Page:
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Every day, we are faced with a bewildering number and complexity of decisions. So how do we decide what action is best? In our lab, we study how we flexibly adapt to changing environmental demands, and why we so often fail to do so, with 3 aims: (i) Understand the cognitive and computational principles that afford adaptive decision-making, and (ii) How these arise from neural chemistry and circuitry, (iii) Ultimately, achieve individual tailoring of (behavioural and pharmacological) treatment that optimises decision-making in psychiatric disorders.

Some of the questions we are interested in are: What are the cognitive and computational principles that underlie the balancing of affective biases and flexible, goal-directed control? How can we effectively recruit or suppress these affective biases? What is the computational role of neuromodulators such as dopamine and serotonin in these? How are these processes altered in psychiatric disorders like OCD and depression? Can we predict variability between individuals?


Tools & Techniques

neuroimaging (fMRI,structural);electrophysiology (EEG, intracranial EEG); psychopharmacology (serotonin, dopamine), behavioural genetics (target gene and pathway analyses); computational models of behaviour and neural circuitry (DCM); clinical (pre/post) treatment studies; online behavioural assessments.

Research Interests

reinforcement learning; decision-making; computational psychiatry (mood & anxiety disorders, OCD, addiction); cortico-striatal circuitry; dopamine; serotonin; neural prediction error coding;


If you have questions about our research, are interested in collaborating, or would like to join the lab, please get in touch!


New preprint on bioRxiv: Increasing dopamine leads to insensitivity to punishment and impaired learning

Posted 10/11/2017

Beautiful multidisciplinary work dissociating prediction error coding in the VTA and nucleus accumbens DA manipulation, by Jeroen Verharen and Louk Vanderschuren, using optogenetics, DREADS, computational modelling (our modest contribution). See here for the paper, or read the abstract below

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Paper accepted: modeling pavlovian control in escape versus avoidance

Posted 31/10/2017

Just-accepted paper in Journal of Cognitive Neuroscience as the fruits of a fun collaboration with Alex Millner, Matthew Nock and Sam Gershman @ Harvard University. Read the abstract below, or check out data and analysis code at the Alex’s Open Science Framework webpage (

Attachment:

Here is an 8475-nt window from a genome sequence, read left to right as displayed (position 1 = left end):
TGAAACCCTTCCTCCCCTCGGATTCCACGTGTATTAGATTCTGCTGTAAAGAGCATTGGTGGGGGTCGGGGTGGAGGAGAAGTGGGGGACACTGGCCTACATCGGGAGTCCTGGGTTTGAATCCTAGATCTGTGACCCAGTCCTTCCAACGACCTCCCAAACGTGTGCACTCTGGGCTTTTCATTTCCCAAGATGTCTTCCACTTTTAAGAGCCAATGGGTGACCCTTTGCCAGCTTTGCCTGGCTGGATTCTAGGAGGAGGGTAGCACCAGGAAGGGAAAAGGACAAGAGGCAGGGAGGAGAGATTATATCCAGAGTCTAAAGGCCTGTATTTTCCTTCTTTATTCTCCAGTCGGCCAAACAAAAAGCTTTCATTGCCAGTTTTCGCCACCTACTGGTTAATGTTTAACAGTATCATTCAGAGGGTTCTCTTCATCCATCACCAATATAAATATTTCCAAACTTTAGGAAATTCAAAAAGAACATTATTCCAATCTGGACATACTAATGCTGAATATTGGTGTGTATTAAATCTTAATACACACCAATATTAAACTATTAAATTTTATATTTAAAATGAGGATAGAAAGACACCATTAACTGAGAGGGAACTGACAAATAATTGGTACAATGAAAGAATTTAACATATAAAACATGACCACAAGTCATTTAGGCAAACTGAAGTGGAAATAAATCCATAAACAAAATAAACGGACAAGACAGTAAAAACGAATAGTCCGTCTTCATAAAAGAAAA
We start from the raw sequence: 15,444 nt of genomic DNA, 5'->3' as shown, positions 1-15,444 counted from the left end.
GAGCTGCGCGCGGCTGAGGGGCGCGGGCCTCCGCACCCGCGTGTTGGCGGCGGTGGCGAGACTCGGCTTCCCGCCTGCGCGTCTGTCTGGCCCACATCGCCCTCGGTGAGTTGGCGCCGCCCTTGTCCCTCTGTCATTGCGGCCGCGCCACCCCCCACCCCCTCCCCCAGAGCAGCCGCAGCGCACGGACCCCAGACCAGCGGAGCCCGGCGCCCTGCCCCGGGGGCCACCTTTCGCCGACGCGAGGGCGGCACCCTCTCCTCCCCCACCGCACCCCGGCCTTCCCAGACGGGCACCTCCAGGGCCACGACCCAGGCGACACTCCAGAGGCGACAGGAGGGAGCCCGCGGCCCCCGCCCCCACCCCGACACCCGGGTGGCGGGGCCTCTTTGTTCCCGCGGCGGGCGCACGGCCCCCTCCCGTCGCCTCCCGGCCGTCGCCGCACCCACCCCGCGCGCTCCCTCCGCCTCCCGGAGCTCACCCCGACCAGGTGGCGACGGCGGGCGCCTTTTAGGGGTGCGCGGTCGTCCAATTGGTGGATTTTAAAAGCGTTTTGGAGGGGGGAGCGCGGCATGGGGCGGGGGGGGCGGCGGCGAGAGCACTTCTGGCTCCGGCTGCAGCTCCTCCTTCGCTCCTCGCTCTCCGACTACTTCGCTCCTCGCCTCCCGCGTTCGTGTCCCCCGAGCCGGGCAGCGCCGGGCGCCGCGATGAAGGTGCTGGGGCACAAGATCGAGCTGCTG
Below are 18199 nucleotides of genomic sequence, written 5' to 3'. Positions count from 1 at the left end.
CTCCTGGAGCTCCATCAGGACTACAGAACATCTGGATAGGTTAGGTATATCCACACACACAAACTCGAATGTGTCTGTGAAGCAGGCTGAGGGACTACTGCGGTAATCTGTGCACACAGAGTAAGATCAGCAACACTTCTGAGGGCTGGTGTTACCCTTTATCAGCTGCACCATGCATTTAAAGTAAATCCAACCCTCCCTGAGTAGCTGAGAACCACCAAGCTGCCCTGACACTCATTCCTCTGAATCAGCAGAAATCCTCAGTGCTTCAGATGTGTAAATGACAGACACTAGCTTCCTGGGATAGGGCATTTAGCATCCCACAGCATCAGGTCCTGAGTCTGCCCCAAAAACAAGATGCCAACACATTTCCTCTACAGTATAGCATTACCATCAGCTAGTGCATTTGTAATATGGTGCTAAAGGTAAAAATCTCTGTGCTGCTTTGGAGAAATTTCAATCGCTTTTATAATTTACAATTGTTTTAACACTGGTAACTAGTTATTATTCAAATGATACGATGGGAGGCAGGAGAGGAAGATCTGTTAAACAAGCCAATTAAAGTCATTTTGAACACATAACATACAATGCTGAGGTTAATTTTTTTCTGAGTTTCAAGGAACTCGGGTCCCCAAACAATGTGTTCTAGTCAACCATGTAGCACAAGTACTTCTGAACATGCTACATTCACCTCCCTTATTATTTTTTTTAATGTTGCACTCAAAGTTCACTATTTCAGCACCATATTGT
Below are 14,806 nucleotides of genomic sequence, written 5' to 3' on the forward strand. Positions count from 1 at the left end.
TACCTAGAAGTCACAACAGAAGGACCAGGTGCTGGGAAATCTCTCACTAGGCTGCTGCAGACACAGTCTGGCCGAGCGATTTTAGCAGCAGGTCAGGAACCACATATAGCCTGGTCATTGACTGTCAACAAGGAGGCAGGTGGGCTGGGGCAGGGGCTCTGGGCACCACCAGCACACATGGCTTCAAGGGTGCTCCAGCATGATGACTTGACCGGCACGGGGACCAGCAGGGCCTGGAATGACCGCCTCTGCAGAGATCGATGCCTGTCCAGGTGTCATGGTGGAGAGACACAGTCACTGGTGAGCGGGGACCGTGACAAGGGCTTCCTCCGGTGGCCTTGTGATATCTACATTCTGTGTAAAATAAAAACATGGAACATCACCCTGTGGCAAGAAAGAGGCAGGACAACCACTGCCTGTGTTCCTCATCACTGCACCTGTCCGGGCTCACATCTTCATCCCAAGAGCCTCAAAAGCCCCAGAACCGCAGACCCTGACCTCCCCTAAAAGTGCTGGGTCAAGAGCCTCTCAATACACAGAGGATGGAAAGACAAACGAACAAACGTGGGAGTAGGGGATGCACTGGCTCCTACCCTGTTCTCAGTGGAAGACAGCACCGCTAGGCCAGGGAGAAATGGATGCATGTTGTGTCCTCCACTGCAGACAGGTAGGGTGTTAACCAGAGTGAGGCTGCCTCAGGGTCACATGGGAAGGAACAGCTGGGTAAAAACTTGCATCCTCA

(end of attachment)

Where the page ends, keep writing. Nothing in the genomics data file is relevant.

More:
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New preprint on bioRxiv: Catecholaminergic modulation of the avoidance of cognitive control

Posted 27/9/2017

Monja I Frobose, Jennifer C Swart, Jennifer L Cook, Dirk EM Geurts, Hanneke EM den Ouden, Roshan Cools -

Catecholaminergic modulation of the avoidance of cognitive control: find the paper here and read the abstract below


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New PhD student - welcome Johannes!

Posted 6/9/2017

We are very excited to be joined by Johannes Algermissen, starting his PhD with us on how we (mal)adaptively employ different decision strategies in a changing environment.

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Hanneke awarded 5-yr Vidi Grant by Netherlands Organisation for Scientific Research (NWO)

Posted 19/6/2017

Very proud to announce that Hanneke was awarded €800.000 for an NWO Vidi project to study adaptive decision-making under changing environmental constraints. Have a look below for a Dutch and English summary, or read a bit more here, and see here for more information about the other three grant winners at Radboud University.

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New Paper: Catecholaminergic challenge uncovers distinct Pavlovian and instrumental mechanisms of motivated (in)action

Posted 1/5/2017

Congratulations to Jennifer Swart on her beautiful new paper just accepted in eLife. See below for a lay summary and scientific abstracts. First paper in a series on methylphenidate, stay tuned!

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dopamine controls Parkinson's tremor by inhibiting the cerebellar thalamus

Posted 12/1/2017

new paper in brain with michiel dirkx and rick helmich, check out the paper here, or watch the video abstract

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welcome to emma and ahnjili

Posted 5/9/2016

ahnjili zhuparris and emma van dijk are joining the lab for the coming year, to complete there MSc thesis projects. have a look at their profiles to find out what they will be doing!  

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the cerebral network of parkinson's tremor

Posted 18/4/2016

new paper in journal of neuroscience, with michiel dirkx and rick helmich investigating the neural circuitry driving tremor in parkinson's disease - going the lengths of reproducing effects in 2 separate samples!

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symposium accepted at SOBP 2016

Posted 11/12/2015

together with michael threadway, daniel dillon and henry chase, hanneke den ouden will be speaking at Biological Psychiatry, 12-14 may 2016, atlanta, georgia. the topic of the symposium is computational neuroscience of disrupted learning and memory in depression. more details to follow!

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